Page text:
Home Enterprise holdings Emerging cyber risks in the US and UK | Mitratech Holdings, Inc.

Emerging cyber risks in the US and UK | Mitratech Holdings, Inc.


[Author: Javier Gutierrez]

Cyber ​​risk management has grown significantly in importance over the past two years, as companies overcame the operational challenges of the pandemic, transitioned to hybrid working, prepared for the possible fallout from significant geopolitical events and emerging cyber risks.

Governments have invested heavily in creating organizations that monitor threats and provide practical advice to businesses and organizations, to help them prepare for cyber attacks, develop strong cyber risk management programs and ensure resilience. .

Organizations such as the US Cybersecurity and Infrastructure Security Agency (CISA) and the UK’s National Cyber ​​Security Center (NCSC) regularly issue advisories on the general state of business preparedness for cyberattacks. in the United States and the United Kingdom. Their goal is not to be alarmist but rather to educate business leaders and teams about the emerging cyber risks they face and the practical steps they can put in place to mitigate them. Typically, these tips echo advice offered by information security teams within organizations and help validate many of the business cases for investing more in cybersecurity projects and cyber risk management initiatives.

CISA recently reviewed its FY2021 risk and vulnerability assessments, which covered risk and vulnerability assessments (RVAs) for 112 U.S. federal government and private sector organizations. This RVA review has highlighted some of the patterns malicious actors use to attack and exploit networks, including initial entry, attack execution, persistence, privilege escalation, and exfiltration. It also highlights the business impact and provides practical steps for each aspect that businesses can take to resolve the issues.

In the FY2021 review, critical risks reported by CISA included phishing attacks and widespread use of default security credentials. The analysis highlighted the need for regular training on phishing attacks and the use of strong passwords, which are regularly changed. The report also highlighted the need to regularly review intrusion techniques so that when incidents occur using new techniques, organizations can respond quickly. Other issues highlighted the need to change default passwords, regularly update and patch software, and find and repair open ports.

These sentiments were echoed in a recent report by Britain’s NCSC, highlighting the particular risks associated with enterprise connected devices (ECDs). ECD devices include laptops, smartphones and enterprise Internet of Things (IoT) devices which are physical devices – think refrigerators, smoke detectors, cameras and occupancy sensors, for example – that contain network connectivity capabilities that allow them to be controlled remotely. ECDs are popular because they provide management flexibility and efficiencies in many work environments.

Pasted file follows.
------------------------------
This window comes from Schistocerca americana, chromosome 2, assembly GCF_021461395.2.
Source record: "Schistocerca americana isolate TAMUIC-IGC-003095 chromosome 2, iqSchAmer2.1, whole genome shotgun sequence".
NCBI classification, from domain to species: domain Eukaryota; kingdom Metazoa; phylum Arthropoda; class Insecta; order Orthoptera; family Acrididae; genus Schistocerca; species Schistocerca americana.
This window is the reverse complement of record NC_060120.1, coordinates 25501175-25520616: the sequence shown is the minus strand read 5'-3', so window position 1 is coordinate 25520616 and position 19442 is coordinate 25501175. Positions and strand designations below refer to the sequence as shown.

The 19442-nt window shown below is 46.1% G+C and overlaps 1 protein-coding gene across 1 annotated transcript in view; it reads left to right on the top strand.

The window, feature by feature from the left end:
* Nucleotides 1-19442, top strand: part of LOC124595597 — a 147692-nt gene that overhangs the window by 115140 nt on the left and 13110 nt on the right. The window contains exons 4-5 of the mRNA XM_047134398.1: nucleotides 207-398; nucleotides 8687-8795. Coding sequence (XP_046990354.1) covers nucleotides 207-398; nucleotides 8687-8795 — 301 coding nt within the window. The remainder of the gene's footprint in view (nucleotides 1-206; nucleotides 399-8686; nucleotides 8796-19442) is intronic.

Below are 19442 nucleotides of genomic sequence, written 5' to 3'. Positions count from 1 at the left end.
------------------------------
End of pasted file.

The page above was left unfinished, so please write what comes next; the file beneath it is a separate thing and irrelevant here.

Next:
However, while popular, ECDs can pose a significant security risk, given the lack of understanding among most employees of the security risks involved and the lack of visibility of these devices in an office park. The NCSC report highlighted many of the threats that ECDs offer. Hackers use them as a starting point to access other, more secure systems. The lack of visibility of IoT devices and the use of default security settings means they are suitable for lateral attacks to other systems that can lead to data theft or ransomware attacks, for example. The use of these devices in a company’s supply chain also poses a threat, where even if a company has strict ECD policies and monitors itself, its suppliers may not.

This situation highlights the problem companies face as to how best to respond to cyber risks, impacting both the organization and third parties, when resources and costs remain constrained.

New technological capabilities are encouraging security teams to rethink how best to meet this type of challenge. They can now offer another way to manage cyber risk by placing the implementation and monitoring of a company’s security policy in the hands of end users and their managers, rather than just a security team. reduced and overwhelmed.

A SaaS-based approach means security teams can provide an easy-to-browse library of security policy documents with powerful search and question-and-answer capabilities that allow employees to understand their obligations at a pace that suits them. as well as their projects. Training and testing capabilities help improve employee skills and awareness of new and emerging security threats. Attestation capabilities allow them to document and provide evidence of compliance with security standards. AI capabilities allow information security teams to know where standards are not being met, as specific business needs change.

This approach allows information security teams to better guide the organization and third parties on their cybersecurity policy at a pace they can all manage. It also means that the information security team can continue to be the final arbiter of the cyber risk management program.

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